This book is called Creative Intelligence and the tag-line reads “Harnessing the Power to Create, Connect, and Inspire” – Before we go any further, let’s set the record straight: This is not a book about creativity, this is a book about business innovation. The author does spend the first chapter trying to explain how the two are interchangeable if not the same thing, but… they’re not. If you’re interested in one and not the other, as I am, the difference between the two is stark, and does not diminish just because he’s said so. So, for best results, ignore the title. If you’re interested in business innovation, carry on.
The author, Bruce Nussbaum, seems to start with a few assumptions about his reader that are not implicit from the title. The first is that you – the reader – are not creative or do not see yourself as creative, but he can manage to convince you that, actually, many things you do are in fact creative. It’s a really strange place to start, but it makes evident that he’s trying to home in on people who are motivated by business, logic and bottom lines and don’t understand or sympathize with the touchy-feely-ness of creativity. Well, fair enough, but once again, this doesn’t come across until after you’re already knee-deep.
What’s strange too is how openly patronizing he is towards his readers. For example, “For some people, building upon their Creative Intelligence might mean taking an edgy photo and sharing it with Instagram. For others, it might mean launching a storefront on Etsy or Amazon. We all have the ability to make things, and while we might not know how to use the tools that make creation possible just yet, those tools exist and they have never been as inexpensive to access or easy to master.” Does he really think that the most creative thing his readers are capable of is taking an Instagram photo or opening an Etsy shop? At this point, I have no idea who he thinks his audience is, though perhaps he’s surprised they’ve picked up a book at all.
Which brings me to another elephant in the room when reading this book: The author never leaves the page. That is, it’s riddled with “I” and “me” stories, and every time he wants to submit a new concept or word, he makes sure that you know that it’s his word, his concept: “another strategy I call ‘donut thinking.’”, “I’ll introduce a competency that’s all about rethinking the many ways we engage”, etc. He apparently is far too insecure to trust that you’ve read his name on the front of the book cover. He even finds ways to integrate the most random stories from his life to make himself sound a certain way, like “I was in the Peace Corps in the Philippines in 1968 when I went up into the Cordilleras mountains in Luzon to see the rice terraces of the Igorot, a highland people. A local chief asked me to stay to eat. Though eager to see more of the rice terraces and get back to Manila, this was the land of the Igorot and I was a visitor, so I accepted.” He then goes on to describe eating monkey’s brains at their behest, to prove himself as part of their community. Now, let’s just recall that this is a book called Creative Intelligence and I’ll let you draw your own conclusions about how this story might have anything to do with the topic at hand, other than providing a platform for the author’s vainglory in trying to make himself sound like he’s 1) worldly 2) empathetic and 3) accepted.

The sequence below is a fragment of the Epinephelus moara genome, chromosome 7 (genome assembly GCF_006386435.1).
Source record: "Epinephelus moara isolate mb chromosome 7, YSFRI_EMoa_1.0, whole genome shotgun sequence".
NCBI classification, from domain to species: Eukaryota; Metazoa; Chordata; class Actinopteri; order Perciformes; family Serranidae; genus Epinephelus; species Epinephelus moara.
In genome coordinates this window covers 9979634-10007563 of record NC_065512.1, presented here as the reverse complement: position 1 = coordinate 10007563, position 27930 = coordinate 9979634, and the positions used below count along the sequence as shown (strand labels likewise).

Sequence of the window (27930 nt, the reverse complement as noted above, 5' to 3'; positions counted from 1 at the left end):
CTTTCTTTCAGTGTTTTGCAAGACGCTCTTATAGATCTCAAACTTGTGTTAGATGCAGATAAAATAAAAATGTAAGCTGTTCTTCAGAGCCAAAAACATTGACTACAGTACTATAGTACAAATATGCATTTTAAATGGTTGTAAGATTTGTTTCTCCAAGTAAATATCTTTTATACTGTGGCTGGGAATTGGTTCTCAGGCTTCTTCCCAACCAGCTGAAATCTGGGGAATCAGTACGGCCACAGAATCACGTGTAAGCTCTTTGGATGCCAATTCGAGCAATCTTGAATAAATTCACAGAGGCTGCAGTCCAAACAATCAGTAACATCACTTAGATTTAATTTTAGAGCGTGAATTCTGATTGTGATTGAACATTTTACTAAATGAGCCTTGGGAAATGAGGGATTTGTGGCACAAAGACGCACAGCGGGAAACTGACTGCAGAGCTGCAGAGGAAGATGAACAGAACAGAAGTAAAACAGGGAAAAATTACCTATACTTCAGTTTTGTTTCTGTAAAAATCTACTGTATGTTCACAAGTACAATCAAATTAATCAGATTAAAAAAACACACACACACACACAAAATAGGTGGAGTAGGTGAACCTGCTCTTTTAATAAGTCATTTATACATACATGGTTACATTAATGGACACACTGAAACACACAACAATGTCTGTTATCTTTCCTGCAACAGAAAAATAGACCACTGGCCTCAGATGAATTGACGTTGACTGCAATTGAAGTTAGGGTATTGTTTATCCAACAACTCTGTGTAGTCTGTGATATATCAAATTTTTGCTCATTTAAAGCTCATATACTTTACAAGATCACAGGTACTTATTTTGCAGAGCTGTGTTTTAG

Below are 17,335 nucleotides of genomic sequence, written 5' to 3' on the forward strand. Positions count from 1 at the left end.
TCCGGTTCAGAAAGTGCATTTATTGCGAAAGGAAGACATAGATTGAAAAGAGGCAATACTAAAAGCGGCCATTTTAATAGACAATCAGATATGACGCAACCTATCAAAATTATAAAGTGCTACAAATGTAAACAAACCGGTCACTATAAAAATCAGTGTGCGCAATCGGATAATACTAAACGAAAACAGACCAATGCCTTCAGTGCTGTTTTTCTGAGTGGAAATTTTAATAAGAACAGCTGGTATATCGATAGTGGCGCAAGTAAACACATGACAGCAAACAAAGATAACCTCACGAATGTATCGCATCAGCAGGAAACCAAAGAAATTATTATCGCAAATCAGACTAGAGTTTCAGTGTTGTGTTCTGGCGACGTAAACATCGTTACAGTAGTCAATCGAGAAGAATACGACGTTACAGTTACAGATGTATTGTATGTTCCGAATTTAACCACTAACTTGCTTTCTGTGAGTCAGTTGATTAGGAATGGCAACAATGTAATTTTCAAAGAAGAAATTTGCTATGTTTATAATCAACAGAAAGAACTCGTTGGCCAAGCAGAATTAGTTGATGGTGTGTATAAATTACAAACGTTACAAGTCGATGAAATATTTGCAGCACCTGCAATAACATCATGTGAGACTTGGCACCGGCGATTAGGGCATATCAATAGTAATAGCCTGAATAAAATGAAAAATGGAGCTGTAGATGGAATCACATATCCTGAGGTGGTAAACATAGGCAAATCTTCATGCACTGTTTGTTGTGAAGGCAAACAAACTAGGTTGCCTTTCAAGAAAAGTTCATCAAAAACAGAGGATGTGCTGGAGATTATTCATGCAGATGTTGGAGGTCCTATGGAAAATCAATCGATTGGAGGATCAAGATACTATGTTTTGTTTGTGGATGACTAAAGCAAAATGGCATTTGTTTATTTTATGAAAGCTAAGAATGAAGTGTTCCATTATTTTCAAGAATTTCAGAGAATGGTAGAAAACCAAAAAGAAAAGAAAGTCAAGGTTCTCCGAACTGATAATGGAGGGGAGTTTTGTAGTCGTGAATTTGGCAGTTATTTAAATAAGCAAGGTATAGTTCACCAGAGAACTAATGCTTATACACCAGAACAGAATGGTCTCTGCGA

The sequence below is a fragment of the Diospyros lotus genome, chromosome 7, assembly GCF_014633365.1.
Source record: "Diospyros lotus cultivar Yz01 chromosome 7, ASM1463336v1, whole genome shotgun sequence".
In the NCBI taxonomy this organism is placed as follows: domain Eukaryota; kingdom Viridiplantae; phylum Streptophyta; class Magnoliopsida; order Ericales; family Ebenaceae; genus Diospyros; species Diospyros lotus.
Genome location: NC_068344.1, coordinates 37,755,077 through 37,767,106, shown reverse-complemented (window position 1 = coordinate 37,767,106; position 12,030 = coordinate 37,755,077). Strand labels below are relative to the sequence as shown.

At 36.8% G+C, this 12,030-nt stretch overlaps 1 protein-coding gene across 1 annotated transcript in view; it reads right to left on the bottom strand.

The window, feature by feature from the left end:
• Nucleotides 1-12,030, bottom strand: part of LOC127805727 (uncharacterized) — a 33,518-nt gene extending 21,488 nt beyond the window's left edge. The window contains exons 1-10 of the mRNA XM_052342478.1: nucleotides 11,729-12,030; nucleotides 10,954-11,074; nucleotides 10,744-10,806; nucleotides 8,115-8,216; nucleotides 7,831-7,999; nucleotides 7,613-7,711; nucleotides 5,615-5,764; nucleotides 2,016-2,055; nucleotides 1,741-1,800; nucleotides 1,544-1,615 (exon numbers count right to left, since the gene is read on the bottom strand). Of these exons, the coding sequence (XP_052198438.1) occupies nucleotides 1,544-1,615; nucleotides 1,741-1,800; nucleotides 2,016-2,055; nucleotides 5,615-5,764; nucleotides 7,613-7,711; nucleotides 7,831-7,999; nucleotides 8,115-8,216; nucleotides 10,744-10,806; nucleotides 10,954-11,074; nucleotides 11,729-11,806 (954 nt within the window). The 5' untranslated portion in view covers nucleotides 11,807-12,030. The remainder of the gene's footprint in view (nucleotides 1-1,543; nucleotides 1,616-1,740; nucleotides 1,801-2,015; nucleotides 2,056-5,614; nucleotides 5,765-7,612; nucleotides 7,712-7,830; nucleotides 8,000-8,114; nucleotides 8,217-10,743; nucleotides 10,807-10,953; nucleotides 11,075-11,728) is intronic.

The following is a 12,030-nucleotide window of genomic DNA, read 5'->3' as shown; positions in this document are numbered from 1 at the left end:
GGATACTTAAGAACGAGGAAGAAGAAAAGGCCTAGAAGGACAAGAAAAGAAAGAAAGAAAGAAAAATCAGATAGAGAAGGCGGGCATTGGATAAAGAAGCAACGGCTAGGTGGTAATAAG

In another part of the book, he talks about a new species of frog that was discovered in New York after a scientist realized the break in his croak was a marked distinction. The frog had not yet been named because the discoverer was too conflicted about naming the frog after the region in which he had been discovered. Nussbaum writes, “I think a better solution would be to name [the frog] after the discoverer, the scientist who knew the pattern well enough to hear the break.” And it seems embarrassingly apparent what his personal hopes are, regarding the future naming of his ideas and discoveries.
It’s also a relatively superficial examination of the turmoil inherent in a process of creativity. Issues like failure and angst are covered parenthetically at best, with a light brush-off that failure is completely tolerable when simply re-framed as lessons learned. In fact, the book is little more than a recitation of ideas of business and marketing that have worked over the years. In this way, this book on “creativity” is remarkably – dare I say it – uncreative.
Overall, the success of the book depends on your level of interest in business and business innovation. If you’re interested in ways that people have commoditized their ideas, and you would like a nice airport read, here’s a book for you.
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